Construction of recovery facility in Essex hailed as ‘long overdue’

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Governor Phil Scott, center, joined by state officials and lawmakers, inaugurates a new mental health facility on the grounds of the former Woodside Juvenile Rehabilitation Center in Essex on Friday, October 15, 2021. Photo by Glenn Russell / VT Digger

The caravans that made up the seven-bed public psychiatric facility in Middlesex were to last no more than two years. As an interim measure opened in 2013, the beds were part of the state’s new regional mental health infrastructure intended to replace the 54 inpatient beds at the old Waterbury Psychiatric Hospital. Tropical Storm Irene destroyed the Waterbury complex two years earlier.

The Middlesex trailers, which some mental health advocates call “prison-like”, remain in use. But their term will soon end, heads of state said on Friday at a groundbreaking event for a 16 bed facility in Essex.

“To be completely honest, this has been done for a long time,” said Rep. William Lippert Jr., D-Hinesburg, who chairs the House Committee on Health Care. ” We know it. We recognize it and we must recognize it on behalf of Vermonters whose lives are affected and affected by mental illness. “

At 17,000 square feet, the new Essex facility is expected to cost $ 15.4 million. Construction is expected to be completed in December 2022 and the first patients are expected to arrive the following spring.

The adult recovery center is under construction on the grounds of the Woodside Juvenile Rehabilitation Center, which is now closed. The dilapidated Woodside building will be demolished in the process, and state officials have proposed replacing the juvenile facility with a new complex in Newbury. However, this plan met with local opposition.

Construction of the recovery facility comes as the coronavirus pandemic has strained nearly every part of Vermont’s mental health infrastructure. An increase in depression, anxiety and other untreated disorders has led to an increase in demand for mental health inpatient beds at a time when healthcare workers are scarce.

With few psychiatric inpatient beds open in Vermont, many crisis patients are stranded in emergency departments at state hospitals until a bed opens. Alison Krompf, deputy commissioner for the Vermont Department of Mental Health, said last month that all but five of the state’s 138 adult psychiatric beds were occupied. Since then, the department has worked to get more beds online, but psychiatric patients continue to wait in emergency departments statewide.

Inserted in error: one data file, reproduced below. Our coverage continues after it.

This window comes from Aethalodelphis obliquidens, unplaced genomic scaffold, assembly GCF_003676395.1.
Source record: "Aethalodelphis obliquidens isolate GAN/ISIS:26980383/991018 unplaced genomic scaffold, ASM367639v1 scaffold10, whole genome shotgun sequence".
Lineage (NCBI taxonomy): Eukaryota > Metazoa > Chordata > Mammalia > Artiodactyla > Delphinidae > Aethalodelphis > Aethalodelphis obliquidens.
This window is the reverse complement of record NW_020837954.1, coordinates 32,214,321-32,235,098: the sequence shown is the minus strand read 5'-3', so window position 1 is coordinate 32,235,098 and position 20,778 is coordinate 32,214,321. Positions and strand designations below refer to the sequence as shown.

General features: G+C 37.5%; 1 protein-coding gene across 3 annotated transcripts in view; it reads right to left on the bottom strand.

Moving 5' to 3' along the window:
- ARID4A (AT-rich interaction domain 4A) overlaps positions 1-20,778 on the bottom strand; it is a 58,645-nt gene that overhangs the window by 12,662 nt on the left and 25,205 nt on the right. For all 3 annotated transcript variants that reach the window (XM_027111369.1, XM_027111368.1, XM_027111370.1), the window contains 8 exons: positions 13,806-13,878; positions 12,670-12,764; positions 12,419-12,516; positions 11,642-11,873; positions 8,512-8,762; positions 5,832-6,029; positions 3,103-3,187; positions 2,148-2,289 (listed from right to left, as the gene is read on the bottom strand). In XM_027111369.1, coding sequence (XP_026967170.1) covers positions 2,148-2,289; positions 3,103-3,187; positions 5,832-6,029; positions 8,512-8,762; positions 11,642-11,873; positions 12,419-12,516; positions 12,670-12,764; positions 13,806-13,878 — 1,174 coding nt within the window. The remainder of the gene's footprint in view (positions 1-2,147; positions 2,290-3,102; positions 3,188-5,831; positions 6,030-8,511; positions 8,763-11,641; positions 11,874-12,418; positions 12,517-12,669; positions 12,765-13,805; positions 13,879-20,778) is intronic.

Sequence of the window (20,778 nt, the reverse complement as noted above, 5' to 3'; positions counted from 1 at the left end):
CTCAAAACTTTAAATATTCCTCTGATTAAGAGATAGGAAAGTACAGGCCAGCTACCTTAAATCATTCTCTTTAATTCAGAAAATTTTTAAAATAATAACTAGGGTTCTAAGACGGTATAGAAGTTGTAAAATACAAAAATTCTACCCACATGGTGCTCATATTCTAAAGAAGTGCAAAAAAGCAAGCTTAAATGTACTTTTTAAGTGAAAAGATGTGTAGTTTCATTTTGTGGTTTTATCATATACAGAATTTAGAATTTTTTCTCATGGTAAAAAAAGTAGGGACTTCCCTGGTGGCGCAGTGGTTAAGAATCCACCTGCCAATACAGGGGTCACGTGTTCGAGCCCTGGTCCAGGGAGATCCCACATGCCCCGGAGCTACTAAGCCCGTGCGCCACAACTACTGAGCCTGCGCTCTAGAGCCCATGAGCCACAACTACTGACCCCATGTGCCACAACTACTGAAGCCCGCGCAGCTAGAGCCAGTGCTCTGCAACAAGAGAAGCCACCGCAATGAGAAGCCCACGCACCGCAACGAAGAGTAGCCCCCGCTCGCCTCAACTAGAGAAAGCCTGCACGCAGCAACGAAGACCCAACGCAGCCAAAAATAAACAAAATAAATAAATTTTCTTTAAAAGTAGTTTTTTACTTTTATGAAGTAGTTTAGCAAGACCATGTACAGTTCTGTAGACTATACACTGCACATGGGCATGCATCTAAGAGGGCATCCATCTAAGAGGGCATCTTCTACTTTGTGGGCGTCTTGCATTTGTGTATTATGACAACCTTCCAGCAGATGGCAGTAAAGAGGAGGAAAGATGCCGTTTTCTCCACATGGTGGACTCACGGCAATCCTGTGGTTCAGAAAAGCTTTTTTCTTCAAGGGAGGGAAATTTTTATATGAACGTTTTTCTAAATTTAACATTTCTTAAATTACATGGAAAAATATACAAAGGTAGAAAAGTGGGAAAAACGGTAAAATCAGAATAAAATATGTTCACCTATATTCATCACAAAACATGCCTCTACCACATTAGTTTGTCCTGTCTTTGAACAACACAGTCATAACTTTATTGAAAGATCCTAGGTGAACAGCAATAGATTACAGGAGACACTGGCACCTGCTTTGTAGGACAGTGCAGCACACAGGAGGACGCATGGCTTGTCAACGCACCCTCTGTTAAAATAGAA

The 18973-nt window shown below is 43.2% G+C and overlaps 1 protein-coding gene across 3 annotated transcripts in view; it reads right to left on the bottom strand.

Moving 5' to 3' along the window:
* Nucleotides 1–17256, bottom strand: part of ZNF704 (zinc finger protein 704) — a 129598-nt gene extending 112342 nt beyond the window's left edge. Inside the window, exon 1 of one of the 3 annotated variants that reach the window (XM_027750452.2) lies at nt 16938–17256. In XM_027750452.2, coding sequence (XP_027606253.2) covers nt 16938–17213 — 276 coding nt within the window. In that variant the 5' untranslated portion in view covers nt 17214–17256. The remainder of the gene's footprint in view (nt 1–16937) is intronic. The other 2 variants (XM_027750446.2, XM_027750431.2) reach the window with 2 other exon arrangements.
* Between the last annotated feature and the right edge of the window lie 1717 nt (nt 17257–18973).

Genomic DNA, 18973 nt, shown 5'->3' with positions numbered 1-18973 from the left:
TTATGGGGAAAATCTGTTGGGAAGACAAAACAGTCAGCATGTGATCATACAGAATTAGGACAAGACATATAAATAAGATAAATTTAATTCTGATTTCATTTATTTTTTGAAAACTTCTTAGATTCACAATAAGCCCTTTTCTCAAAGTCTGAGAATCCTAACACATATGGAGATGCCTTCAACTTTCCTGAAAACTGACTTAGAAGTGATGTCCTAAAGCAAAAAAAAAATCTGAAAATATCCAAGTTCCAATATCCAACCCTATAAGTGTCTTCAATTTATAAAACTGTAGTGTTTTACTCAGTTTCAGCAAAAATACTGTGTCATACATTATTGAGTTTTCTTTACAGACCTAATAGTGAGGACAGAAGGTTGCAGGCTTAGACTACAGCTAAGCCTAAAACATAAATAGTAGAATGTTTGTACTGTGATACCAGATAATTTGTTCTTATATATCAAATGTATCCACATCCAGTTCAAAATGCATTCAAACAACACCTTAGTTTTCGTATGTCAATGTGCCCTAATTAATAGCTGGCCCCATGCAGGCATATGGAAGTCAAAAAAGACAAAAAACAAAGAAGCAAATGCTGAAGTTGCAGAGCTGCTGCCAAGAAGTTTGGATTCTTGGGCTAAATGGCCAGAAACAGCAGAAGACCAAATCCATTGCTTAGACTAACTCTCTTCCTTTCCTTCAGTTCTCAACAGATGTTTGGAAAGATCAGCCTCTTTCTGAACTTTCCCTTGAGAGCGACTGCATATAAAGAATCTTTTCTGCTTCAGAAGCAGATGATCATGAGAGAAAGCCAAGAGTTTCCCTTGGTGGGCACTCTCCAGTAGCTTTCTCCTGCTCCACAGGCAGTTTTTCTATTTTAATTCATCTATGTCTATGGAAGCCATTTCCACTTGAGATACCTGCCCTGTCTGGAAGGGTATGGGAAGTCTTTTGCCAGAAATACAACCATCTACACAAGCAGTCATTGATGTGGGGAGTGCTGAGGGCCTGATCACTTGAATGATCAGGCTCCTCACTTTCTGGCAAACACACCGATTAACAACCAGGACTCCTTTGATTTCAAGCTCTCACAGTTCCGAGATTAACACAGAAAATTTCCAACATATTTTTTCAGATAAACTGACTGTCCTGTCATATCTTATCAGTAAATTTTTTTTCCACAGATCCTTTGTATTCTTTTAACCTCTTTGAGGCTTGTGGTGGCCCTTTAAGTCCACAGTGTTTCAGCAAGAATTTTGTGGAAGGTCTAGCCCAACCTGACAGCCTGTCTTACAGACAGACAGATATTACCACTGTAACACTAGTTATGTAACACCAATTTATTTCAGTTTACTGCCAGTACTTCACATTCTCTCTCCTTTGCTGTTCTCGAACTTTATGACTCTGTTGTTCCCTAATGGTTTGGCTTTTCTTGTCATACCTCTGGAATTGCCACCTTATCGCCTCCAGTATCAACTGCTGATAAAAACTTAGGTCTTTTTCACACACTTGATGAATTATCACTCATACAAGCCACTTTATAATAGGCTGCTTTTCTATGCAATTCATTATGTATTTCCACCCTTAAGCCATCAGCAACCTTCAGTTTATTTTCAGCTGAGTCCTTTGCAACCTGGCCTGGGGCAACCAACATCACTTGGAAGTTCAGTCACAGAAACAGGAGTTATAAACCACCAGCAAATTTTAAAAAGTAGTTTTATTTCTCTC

Essex recovery center is said to ease the pressure by supporting adults who have completed the type of intensive care offered by the Brattleboro Retreat or the Berlin Public Mental Hospital, but are not yet ready to return home. The facility would be equipped with natural light, access to nature, and common activities such as cooking and gardening, said Emily Hawes, state commissioner for mental health.

“We now know that care facilities that are more like a home than an institution and allow easy access to nature help residents feel safe, which in turn contributes to recovery.” , she said.

However, central Essex won’t be quite like home. Residents would benefit from 24/7 medical surveillance. As with the trailers in Middlesex, the new facility would be surrounded by a fence to contain involuntary hospital patients. Hawes said patients would stay there for an average of eight to 10 months before returning to their communities.

United States District Court Judge Christina Reiss speaks at a dedication ceremony for a new mental health facility on the grounds of the former Woodside Juvenile Rehabilitation Center in Essex on Friday, October 15, 2021.

“If you want people to be able to come out and not run away, you have to have that,” said Connie Stabler of South Burlington, an activist with a loved one with schizophrenia. It may seem odd or even archaic to some, Stabler said, but it can be difficult to keep a person safe from certain types of mental health episodes. Her relative, for example, is known to run out of buildings while screaming in the middle of the night.

Heads of mental health services intended to seek approval for involuntary medication and isolation in the facility, which state law only allows in hospitals. They dropped the idea after an outcry from activists and elected officials, Hawes said.

This change in strategy has been a relief for Stabler and others whose loved ones have been hospitalized. Stabler, who also volunteers with the Vermont chapter of the National Alliance On Mental Health, said the use of restraints would have changed the dynamics of the new facility.

“It would have made it just another hospital,” she said.

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